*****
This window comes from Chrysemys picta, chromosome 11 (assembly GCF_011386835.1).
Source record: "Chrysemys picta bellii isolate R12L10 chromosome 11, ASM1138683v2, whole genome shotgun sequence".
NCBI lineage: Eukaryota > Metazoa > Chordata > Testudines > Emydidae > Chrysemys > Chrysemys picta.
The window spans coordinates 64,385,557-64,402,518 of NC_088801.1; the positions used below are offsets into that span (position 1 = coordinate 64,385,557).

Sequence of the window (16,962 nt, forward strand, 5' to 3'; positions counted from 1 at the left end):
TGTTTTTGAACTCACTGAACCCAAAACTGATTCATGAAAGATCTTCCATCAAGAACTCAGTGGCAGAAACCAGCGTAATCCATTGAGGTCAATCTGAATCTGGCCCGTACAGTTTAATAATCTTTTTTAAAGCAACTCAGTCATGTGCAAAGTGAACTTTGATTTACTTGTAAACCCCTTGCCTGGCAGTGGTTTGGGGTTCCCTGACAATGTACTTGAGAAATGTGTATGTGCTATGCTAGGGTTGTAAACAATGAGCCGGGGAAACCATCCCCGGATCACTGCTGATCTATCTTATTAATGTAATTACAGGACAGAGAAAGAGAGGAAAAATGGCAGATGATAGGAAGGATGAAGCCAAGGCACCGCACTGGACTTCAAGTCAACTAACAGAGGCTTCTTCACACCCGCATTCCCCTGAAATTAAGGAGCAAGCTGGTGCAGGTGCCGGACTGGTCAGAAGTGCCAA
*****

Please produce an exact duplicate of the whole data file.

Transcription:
This window comes from Chrysemys picta, chromosome 11 (assembly GCF_011386835.1).
Source record: "Chrysemys picta bellii isolate R12L10 chromosome 11, ASM1138683v2, whole genome shotgun sequence".
NCBI lineage: Eukaryota > Metazoa > Chordata > Testudines > Emydidae > Chrysemys > Chrysemys picta.
The window spans coordinates 64,385,557-64,402,518 of NC_088801.1; the positions used below are offsets into that span (position 1 = coordinate 64,385,557).

Sequence of the window (16,962 nt, forward strand, 5' to 3'; positions counted from 1 at the left end):
TGTTTTTGAACTCACTGAACCCAAAACTGATTCATGAAAGATCTTCCATCAAGAACTCAGTGGCAGAAACCAGCGTAATCCATTGAGGTCAATCTGAATCTGGCCCGTACAGTTTAATAATCTTTTTTAAAGCAACTCAGTCATGTGCAAAGTGAACTTTGATTTACTTGTAAACCCCTTGCCTGGCAGTGGTTTGGGGTTCCCTGACAATGTACTTGAGAAATGTGTATGTGCTATGCTAGGGTTGTAAACAATGAGCCGGGGAAACCATCCCCGGATCACTGCTGATCTATCTTATTAATGTAATTACAGGACAGAGAAAGAGAGGAAAAATGGCAGATGATAGGAAGGATGAAGCCAAGGCACCGCACTGGACTTCAAGTCAACTAACAGAGGCTTCTTCACACCCGCATTCCCCTGAAATTAAGGAGCAAGCTGGTGCAGGTGCCGGACTGGTCAGAAGTGCCAA